Matt Brown reveals brutal truth on short-notice UFC fights, offers advice to fellow fighters


Matt Brown knows there are fights on his record he had no business taking, but that didn’t stop him from accepting the challenge when the UFC came calling.

Now he places the blame squarely on his own shoulders for those decisions because ultimately the UFC just made him the offer and it was up to him whether or not to say yes. Even in defeat, there are still times when Brown recognizes that helping out when the UFC needed him paid off in the long run but he’s reconciled now after more than 40 fights in his career that you always have to look at the bigger picture when considering a short-notice opportunity in the UFC.

“One of the tips I would give younger guys, if you see successful guys in any venture, one of the commonalities that you’ll see is their ability to zoom out,” Brown explained on The Fighter vs. The Writer. “So being able to look at your fight career, your fighting journey as a whole and zooming out on it.

“I think some people, whether for good or bad, don’t really zoom out and they hear an opportunity [and they say] yeah, let’s go fight. I think I made that mistake a lot when I was younger. I took a lot of short-notice fights. Now the advantage of it, it does earn you favor with the UFC. I think it earned me favor and earned me a lot of respect and it came in handy at times. [But] what I would suggest to guys is zoom out. Look at your career as a marathon and not as a sprint.”

Short-notice fights can definitely pay off but there are also numerous examples where that kind of opportunity backfired spectacularly. Perhaps the most example is UFC 294 where featherweight champion Alexander Volkanovski accepted a lightweight title fight rematch against Islam Makhachev on just 10 days’ notice after coming up short by decision in their first encounter.

Despite his best effort, Volkanovski ultimately suffered a brutal first-round knockout that served as the first time he had been finished since the fourth bout of his pro career back in 2013. Volkanovski didn’t necessarily express regret about his decision to take the fight but there were still consequences— arguably the biggest impact, which is a second loss to Makhachev likely prevents a third fight from happening anytime soon, if ever again.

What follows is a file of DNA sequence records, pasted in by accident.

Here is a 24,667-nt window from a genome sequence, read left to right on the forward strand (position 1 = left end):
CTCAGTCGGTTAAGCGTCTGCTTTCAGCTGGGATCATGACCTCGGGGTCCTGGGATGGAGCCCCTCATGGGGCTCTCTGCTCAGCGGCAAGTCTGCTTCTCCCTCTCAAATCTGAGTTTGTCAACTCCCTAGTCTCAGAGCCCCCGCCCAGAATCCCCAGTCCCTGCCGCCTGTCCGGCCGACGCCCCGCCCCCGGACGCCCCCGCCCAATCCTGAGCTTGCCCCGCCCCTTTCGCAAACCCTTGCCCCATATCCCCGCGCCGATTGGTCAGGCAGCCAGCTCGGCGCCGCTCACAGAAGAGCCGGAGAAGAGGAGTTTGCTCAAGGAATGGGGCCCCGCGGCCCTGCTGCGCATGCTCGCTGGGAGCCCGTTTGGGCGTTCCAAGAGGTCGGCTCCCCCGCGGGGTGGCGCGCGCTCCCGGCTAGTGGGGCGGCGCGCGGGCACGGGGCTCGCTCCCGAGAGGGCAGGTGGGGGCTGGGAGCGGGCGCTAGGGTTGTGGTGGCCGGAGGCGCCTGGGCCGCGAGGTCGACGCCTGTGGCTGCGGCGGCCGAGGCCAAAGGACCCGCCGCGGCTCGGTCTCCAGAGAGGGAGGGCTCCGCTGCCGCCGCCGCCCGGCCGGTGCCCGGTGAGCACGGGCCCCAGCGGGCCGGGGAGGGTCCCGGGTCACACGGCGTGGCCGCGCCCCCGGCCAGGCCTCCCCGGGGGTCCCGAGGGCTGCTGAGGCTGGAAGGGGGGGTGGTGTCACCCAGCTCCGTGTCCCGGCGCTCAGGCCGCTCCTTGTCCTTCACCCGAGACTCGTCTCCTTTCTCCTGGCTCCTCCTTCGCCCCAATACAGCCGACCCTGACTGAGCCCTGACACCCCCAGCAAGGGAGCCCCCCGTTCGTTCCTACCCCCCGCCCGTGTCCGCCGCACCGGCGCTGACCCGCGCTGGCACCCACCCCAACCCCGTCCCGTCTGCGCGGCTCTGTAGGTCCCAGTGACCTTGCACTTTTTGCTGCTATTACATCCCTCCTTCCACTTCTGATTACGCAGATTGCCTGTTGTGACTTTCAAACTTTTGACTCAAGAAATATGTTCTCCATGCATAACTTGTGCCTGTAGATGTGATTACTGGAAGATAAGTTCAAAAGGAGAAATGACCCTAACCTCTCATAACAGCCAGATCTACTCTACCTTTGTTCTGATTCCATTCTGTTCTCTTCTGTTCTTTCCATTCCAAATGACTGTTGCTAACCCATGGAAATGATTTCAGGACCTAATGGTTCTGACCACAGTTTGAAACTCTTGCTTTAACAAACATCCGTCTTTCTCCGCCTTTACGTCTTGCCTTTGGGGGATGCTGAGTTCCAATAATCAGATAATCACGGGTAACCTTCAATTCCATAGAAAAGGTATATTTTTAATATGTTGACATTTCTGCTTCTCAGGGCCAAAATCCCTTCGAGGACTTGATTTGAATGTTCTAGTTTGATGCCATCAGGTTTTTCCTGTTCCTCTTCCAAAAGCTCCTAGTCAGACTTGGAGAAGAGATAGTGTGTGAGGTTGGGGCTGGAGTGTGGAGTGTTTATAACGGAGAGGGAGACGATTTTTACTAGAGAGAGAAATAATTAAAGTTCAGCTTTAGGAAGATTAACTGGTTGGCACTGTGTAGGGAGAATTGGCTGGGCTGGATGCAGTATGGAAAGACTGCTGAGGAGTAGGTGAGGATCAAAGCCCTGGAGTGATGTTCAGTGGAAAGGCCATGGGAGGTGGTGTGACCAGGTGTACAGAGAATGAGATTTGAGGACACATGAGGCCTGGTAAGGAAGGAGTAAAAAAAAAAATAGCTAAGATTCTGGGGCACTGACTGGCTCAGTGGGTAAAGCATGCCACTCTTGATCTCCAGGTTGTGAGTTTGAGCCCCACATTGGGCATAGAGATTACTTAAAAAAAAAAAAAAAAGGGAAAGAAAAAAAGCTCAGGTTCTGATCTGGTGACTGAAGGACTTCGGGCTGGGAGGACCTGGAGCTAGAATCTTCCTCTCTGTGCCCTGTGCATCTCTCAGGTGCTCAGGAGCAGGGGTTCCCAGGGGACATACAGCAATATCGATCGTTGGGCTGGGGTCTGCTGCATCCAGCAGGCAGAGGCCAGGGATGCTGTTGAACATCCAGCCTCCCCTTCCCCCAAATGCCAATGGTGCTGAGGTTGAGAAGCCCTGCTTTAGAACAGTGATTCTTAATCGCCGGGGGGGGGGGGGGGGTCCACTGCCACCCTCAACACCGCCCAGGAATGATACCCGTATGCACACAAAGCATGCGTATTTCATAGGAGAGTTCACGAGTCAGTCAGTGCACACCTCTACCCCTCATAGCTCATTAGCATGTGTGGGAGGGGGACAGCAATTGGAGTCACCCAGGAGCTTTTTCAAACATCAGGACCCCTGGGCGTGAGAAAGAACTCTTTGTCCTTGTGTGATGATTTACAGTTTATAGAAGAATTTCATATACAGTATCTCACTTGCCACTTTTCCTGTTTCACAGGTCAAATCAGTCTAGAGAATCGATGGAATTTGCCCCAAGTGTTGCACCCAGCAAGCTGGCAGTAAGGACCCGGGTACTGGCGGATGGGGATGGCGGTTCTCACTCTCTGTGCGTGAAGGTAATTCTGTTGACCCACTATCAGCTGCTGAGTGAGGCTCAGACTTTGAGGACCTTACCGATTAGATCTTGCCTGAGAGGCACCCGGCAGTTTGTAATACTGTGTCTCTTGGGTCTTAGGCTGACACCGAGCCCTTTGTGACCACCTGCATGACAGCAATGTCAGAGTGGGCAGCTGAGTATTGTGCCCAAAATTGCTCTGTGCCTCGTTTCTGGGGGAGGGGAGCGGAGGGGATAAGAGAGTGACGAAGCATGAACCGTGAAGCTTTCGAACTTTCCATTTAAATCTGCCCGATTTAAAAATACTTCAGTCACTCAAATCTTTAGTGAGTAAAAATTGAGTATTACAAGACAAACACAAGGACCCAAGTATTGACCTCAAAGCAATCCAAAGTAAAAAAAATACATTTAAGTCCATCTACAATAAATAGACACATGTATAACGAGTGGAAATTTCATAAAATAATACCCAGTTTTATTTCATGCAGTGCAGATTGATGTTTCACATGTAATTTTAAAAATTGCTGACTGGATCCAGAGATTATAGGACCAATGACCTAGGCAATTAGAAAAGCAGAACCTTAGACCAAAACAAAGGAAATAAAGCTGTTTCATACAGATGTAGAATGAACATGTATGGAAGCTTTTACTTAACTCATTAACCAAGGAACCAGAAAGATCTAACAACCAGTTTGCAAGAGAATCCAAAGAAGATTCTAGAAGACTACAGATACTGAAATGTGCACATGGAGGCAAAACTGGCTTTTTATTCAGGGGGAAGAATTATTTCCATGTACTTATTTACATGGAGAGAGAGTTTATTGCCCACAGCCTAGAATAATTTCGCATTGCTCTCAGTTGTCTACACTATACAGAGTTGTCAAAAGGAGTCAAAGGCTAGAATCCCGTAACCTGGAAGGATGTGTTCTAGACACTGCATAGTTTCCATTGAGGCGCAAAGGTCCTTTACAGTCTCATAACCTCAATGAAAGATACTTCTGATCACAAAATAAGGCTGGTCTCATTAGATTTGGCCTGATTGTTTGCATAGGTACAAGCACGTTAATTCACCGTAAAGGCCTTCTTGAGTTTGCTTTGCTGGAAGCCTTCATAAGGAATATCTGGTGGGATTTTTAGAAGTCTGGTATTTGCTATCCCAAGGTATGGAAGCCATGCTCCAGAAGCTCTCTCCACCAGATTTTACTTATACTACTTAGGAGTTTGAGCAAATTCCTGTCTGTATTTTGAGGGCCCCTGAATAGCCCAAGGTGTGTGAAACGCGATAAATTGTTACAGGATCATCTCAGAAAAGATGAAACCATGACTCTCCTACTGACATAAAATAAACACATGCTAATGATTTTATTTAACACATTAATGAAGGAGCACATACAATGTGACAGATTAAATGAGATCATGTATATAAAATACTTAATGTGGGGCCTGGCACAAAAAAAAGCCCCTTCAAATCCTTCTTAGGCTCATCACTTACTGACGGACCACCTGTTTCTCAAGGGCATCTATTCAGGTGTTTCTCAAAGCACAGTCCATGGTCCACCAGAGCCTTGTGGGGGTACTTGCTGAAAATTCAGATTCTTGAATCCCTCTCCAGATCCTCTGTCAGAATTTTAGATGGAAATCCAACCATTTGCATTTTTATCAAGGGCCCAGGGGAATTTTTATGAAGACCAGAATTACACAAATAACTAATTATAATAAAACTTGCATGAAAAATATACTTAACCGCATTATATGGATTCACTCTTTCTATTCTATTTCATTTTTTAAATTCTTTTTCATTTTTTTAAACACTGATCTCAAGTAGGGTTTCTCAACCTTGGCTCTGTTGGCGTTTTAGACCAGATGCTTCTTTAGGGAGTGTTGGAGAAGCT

Brown definitely understands that kind of harsh reality because he knows that as time passes, fans and critics won’t always remember every circumstance that surrounded a fight but the result still reads as a knockout loss on Volkanovski’s record.

“No one knows, cares or remembers what type of notice you got for that fight,” Brown said. “How prepared you were, no one knows, cares or remembers whether you had an injury. None of this s***. The only thing people are going to remember a week from now, if not a year from now or whatever, they see it on Tapology, Sherdog or whatever, they see the record.

“They don’t see all the asterisks next to it that you could be putting. I could put all kind of asterisks next to so many of my fights, wins and losses. I’m sure my opponents could do the same but no one sees, knows or cares about that s***.”

As far as making that decision, Brown says another key component that every fighter needs to have before accepting a short notice fight are keeping people around that will tell you difficult truths.

Sadly, Brown sees it time and time again that fighters surround themselves with the wrong crowd, often times filled with yes men, who aren’t always looking after an athlete’s best interest.

While he readily admits that he hasn’t always taken the advice he’s been offered from those around him, Brown appreciates that there are coaches and friends that will tell him what he needs to hear — even if that’s not what he wants.

“I see way too many fighters with their friends around them and guys that love to help them out and hang out with them,” Brown said. “People they enjoy being around them, which is great, but you’ve got to have a couple of guys that are just confronting the truths of the situation. Like dude, you’re not doing enough grappling, you’re not doing enough conditioning. You’re dropping your hands too much. No, you shouldn’t take that fight. You’ve got to have somebody around you that puts their foot down and tells you the honest truth.

“I can think of specific examples where I took fights on short notice and my coaches told me not to. I didn’t listen and lost the fight and looking back saying damn, I should have listed to those motherf******.”

Of course, Brown always admires the fighters who are willing to take those chances and take short notice fights because he’s done it often throughout his own career. He just hopes fighters looking at those opportunities do it with open eyes rather than just blindly accepting whatever the UFC throws at them.

“I love when guys step up on short notice and have the balls to do that,” Brown said. “I highly respect that. I’ve always been the guy that did that. But you have to weigh the risk/reward.”

Listen to new episodes of The Fighter vs. The Writer every Tuesday with audio only versions of the podcast available on Apple Podcasts, Google Podcasts, Spotify, and iHeartRadio


Source link

You May Also Like